Parents use spy tech to expose abuse of special needs kids
Suspicious parents of special needs kids have recently taken advantage of advances in spy tech to plant wires on their children at school. The recordings have been used to expose abuse perpetrated by school officials; but also may raise privacy issues.
Cherry Hill, N.J
Teachers hurled insults like "bastard," ''tard," ''damn dumb" and "a hippo in a ballerina suit." A bus driver threatened to slap one child, while a bus monitor told another, "Shut up, you little dog."Skip to next paragraph
Subscribe Today to the Monitor
In cases around the country, suspicious parents have been taking advantage of convenient, inexpensive technology to tell them what children, because of their disabilities, are not able to express on their own. It's a practice that can help expose abuses, but it comes with some dangers.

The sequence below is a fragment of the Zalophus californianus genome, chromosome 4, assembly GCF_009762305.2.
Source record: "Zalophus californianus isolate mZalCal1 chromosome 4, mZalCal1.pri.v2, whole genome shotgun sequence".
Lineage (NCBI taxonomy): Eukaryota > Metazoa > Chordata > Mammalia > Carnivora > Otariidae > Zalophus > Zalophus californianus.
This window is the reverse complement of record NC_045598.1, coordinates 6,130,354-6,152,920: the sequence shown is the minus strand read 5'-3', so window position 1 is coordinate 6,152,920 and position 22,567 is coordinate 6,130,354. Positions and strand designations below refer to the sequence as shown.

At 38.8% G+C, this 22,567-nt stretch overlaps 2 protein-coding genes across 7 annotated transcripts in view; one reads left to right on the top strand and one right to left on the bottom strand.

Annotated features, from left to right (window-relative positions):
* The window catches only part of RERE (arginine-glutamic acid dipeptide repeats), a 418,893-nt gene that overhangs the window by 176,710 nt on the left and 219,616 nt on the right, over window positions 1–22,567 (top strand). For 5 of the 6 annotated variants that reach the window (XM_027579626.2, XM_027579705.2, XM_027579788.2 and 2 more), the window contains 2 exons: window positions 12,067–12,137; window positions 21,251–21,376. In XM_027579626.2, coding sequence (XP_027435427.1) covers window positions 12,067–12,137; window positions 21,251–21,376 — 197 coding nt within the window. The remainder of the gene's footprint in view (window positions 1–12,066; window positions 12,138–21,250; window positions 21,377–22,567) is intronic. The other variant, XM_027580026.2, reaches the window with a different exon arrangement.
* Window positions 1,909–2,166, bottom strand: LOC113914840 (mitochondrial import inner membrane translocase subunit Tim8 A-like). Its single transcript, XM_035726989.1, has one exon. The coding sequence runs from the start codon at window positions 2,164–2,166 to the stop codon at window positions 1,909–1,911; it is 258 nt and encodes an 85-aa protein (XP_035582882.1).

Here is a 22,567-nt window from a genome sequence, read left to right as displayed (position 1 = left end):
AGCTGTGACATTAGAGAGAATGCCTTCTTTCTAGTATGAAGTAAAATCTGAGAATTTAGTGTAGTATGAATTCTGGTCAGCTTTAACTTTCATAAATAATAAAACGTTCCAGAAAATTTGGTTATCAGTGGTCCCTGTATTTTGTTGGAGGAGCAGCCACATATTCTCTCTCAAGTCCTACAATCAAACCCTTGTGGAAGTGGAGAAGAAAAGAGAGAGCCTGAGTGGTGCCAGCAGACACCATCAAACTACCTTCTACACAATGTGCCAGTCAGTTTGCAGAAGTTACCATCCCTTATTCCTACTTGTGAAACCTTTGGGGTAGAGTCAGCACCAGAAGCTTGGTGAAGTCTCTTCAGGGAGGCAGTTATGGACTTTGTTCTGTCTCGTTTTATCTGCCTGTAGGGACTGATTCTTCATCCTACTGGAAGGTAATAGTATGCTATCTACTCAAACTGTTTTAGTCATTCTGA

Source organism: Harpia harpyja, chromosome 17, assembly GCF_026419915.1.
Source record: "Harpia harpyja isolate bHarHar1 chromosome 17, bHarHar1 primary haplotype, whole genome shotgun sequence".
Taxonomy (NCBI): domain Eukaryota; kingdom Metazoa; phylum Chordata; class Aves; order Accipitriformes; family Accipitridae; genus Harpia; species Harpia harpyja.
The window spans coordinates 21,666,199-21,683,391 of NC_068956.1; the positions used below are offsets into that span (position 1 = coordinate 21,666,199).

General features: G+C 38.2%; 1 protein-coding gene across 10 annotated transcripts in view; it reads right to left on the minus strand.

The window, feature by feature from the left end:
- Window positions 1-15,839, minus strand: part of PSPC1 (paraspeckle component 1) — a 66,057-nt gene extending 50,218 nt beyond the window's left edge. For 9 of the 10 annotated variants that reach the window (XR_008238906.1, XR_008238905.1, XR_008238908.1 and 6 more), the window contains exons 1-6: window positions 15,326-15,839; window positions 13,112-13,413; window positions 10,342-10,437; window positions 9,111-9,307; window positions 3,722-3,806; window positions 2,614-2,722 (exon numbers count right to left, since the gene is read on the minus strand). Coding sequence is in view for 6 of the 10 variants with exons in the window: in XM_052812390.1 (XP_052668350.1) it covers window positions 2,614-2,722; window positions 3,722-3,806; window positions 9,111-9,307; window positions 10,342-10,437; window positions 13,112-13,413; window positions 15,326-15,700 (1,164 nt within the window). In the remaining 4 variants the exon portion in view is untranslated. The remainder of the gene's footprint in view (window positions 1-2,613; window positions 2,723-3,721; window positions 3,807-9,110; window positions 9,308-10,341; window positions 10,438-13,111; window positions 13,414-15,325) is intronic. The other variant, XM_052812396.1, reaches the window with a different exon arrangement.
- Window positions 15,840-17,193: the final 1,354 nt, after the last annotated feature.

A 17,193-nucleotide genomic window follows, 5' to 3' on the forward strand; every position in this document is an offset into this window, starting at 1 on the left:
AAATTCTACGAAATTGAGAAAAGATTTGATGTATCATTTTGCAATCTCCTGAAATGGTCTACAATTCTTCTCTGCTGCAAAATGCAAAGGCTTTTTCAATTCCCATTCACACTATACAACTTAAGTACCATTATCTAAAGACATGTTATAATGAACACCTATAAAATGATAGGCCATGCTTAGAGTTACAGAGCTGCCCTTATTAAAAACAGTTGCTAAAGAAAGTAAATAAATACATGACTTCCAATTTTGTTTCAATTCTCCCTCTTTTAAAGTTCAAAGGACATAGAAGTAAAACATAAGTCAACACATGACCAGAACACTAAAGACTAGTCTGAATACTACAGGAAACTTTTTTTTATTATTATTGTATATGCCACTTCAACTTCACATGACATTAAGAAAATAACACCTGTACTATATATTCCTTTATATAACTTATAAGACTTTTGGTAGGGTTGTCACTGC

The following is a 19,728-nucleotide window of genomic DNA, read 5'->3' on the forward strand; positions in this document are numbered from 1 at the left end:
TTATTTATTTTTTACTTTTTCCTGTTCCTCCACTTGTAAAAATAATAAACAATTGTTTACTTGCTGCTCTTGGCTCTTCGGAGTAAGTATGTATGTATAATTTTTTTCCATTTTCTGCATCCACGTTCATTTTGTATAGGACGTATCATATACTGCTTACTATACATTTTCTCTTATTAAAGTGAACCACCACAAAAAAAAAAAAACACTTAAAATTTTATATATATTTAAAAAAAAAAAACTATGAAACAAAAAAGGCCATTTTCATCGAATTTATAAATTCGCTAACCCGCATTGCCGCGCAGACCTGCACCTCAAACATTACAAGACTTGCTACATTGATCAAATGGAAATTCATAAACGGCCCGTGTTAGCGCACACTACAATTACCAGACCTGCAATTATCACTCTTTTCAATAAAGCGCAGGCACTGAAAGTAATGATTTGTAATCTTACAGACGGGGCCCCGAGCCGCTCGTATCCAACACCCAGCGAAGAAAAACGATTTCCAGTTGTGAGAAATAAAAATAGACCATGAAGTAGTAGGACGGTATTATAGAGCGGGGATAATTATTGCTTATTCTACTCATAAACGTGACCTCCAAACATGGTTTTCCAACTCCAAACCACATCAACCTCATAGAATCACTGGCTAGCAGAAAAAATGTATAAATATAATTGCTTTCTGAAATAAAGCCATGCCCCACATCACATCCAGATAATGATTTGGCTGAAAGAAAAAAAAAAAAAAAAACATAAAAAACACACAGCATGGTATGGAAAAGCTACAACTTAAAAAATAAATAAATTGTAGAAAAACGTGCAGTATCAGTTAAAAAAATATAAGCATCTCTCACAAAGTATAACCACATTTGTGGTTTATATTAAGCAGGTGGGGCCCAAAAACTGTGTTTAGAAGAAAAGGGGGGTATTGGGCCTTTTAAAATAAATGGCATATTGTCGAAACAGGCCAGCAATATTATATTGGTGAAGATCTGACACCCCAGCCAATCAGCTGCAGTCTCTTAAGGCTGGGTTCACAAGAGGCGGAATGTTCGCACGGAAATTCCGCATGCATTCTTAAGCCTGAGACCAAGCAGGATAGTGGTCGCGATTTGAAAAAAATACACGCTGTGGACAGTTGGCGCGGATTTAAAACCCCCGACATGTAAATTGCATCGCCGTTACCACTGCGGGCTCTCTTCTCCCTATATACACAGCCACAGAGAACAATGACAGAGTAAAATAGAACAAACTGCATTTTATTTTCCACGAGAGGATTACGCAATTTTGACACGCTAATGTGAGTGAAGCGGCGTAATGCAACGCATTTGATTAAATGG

This week, a father in Cherry Hill, N.J., posted on YouTube clips of secretly recorded audio that caught one adult calling his autistic 10-year-old son "a bastard." In less than three days, video got 1.2 million views, raising the prominence of the small movement. There have been at least nine similar cases across the U.S. since 2003.
"If a parent has any reason at all to suggest a child is being abused or mistreated, I strongly recommend that they do the same thing," said Wendy Fournier, president of the National Autism Association.
But George Giuliani, executive director of the National Association of Special Education Teachers and director of special education at Hofstra University in Hempstead, N.Y., says that while the documented mistreatment of children has been disturbing, secret recordings are a bad idea. They could, he said, violate the privacy rights of other children.
"We have to be careful that we're not sending our children in wired without knowing the legal issues," Giuliani said.
Stuart Chaifetz, the Cherry Hill father, said he began getting reports earlier in the school year that his 10-year-old son, Akian, was being violent.
Hitting teachers and throwing chairs were out of character for the boy, who is in a class with four other autistic children and speaks but has serious difficulty expressing himself. Chaifetz said he talked to school officials and had his son meet with a behaviorist. There was no explanation for the way Akian was acting.